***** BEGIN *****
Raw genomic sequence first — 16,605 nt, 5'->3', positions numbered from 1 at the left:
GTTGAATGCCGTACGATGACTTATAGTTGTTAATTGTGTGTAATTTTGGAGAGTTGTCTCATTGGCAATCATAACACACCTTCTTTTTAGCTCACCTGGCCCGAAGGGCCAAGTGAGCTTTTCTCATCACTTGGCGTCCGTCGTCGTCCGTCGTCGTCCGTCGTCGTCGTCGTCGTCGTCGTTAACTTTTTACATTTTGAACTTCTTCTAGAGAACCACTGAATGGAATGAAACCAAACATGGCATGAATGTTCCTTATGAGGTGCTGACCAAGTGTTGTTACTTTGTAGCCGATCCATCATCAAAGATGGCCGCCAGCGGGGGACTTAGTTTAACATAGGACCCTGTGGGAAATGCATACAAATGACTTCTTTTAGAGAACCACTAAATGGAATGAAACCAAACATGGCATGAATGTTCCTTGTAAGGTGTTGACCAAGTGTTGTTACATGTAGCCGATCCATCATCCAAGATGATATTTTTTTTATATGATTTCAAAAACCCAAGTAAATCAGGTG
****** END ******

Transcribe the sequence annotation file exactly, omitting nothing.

Raw genomic sequence first — 16,605 nt, 5'->3', positions numbered from 1 at the left:
GTTGAATGCCGTACGATGACTTATAGTTGTTAATTGTGTGTAATTTTGGAGAGTTGTCTCATTGGCAATCATAACACACCTTCTTTTTAGCTCACCTGGCCCGAAGGGCCAAGTGAGCTTTTCTCATCACTTGGCGTCCGTCGTCGTCCGTCGTCGTCCGTCGTCGTCGTCGTCGTCGTCGTTAACTTTTTACATTTTGAACTTCTTCTAGAGAACCACTGAATGGAATGAAACCAAACATGGCATGAATGTTCCTTATGAGGTGCTGACCAAGTGTTGTTACTTTGTAGCCGATCCATCATCAAAGATGGCCGCCAGCGGGGGACTTAGTTTAACATAGGACCCTGTGGGAAATGCATACAAATGACTTCTTTTAGAGAACCACTAAATGGAATGAAACCAAACATGGCATGAATGTTCCTTGTAAGGTGTTGACCAAGTGTTGTTACATGTAGCCGATCCATCATCCAAGATGATATTTTTTTTATATGATTTCAAAAACCCAAGTAAATCAGGTG